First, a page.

Restoring Color Perception to the Blind

An Electrical Stimulation Strategy of Retina in Patients with End-stage Retinitis Pigmentosa


      Bioelectronic retinal prostheses that stimulate the remaining inner retinal neurons, bypassing degenerated photoreceptors, have been demonstrated to restore some vision in patients blinded by retinitis pigmentosa (RP). These implants encode luminance of the visual scene into electrical stimulation, however, leaving out chromatic information. Yet color plays an important role in visual processing when it comes to recognizing objects and orienting to the environment, especially at low spatial resolution as generated by current retinal prostheses. In this study, we tested the feasibility of partially restoring color perception in blind RP patients, with the aim to provide chromatic information as an extra visual cue.


      Case series.


      Seven subjects blinded by advanced RP and monocularly fitted with an epiretinal prosthesis.


      Frequency-modulated electrical stimulation of retina was tested. Phosphene brightness was controlled by amplitude tuning, and color perception was acquired using the Red, Yellow, Green, and Blue (RYGB) hue and saturation scaling model.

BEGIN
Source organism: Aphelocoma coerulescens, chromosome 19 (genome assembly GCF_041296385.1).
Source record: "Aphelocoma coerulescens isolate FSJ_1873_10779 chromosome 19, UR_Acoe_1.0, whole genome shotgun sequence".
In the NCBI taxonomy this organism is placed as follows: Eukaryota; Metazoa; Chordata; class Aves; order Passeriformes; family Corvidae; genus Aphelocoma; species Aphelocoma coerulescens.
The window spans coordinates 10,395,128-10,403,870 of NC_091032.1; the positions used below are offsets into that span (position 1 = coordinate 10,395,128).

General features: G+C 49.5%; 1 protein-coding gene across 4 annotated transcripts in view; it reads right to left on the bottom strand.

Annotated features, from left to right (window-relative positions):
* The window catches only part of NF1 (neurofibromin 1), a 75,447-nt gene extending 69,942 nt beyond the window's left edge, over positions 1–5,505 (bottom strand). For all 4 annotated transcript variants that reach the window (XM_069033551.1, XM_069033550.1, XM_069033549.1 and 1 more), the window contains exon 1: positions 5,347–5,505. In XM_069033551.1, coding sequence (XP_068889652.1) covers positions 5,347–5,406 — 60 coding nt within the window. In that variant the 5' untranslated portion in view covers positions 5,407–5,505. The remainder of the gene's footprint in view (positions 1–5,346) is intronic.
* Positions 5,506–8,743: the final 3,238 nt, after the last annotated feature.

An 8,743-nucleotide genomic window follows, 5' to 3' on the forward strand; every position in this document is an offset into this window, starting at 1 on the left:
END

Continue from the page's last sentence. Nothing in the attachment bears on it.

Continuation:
Main Outcome Measures

      Brightness and color of the electrically elicited visual perception reported by the subjects.


      Within the tested parameter space, 5 of 7 subjects perceived chromatic colors along or nearby the blue-yellow axis in color space. Aggregate data obtained from 20 electrodes of the 5 subjects show that an increase of the stimulation frequency from 6 to 120 Hz shifted color perception toward blue/purple despite a significant inter-subject variation in the transition frequency. The correlation between frequency and blue-yellow perception exhibited a good level of consistency over time and spatially matched multi-color perception was possible with simultaneous stimulation of paired electrodes. No obvious correlation was found between blue sensations and array placement or status of visual impairment.


      These findings present a strategy for the generation and control of color perception along the blue-yellow axis in blind patients with RP by electrically stimulating the retina. It could transform the current prosthetic vision landscape by leading in a new direction beyond the efforts to improve the visual acuity. This study also offers new insights into the response of our visual system to electrical stimuli in the photoreceptor-less retina that warrant further mechanistic investigation.


      Abbreviations and Acronyms:

      F (frequency), PW (pulse width), RGC (retinal ganglion cell), RP (retinitis pigmentosa), RYGB (Red, Yellow, Green, and Blue)
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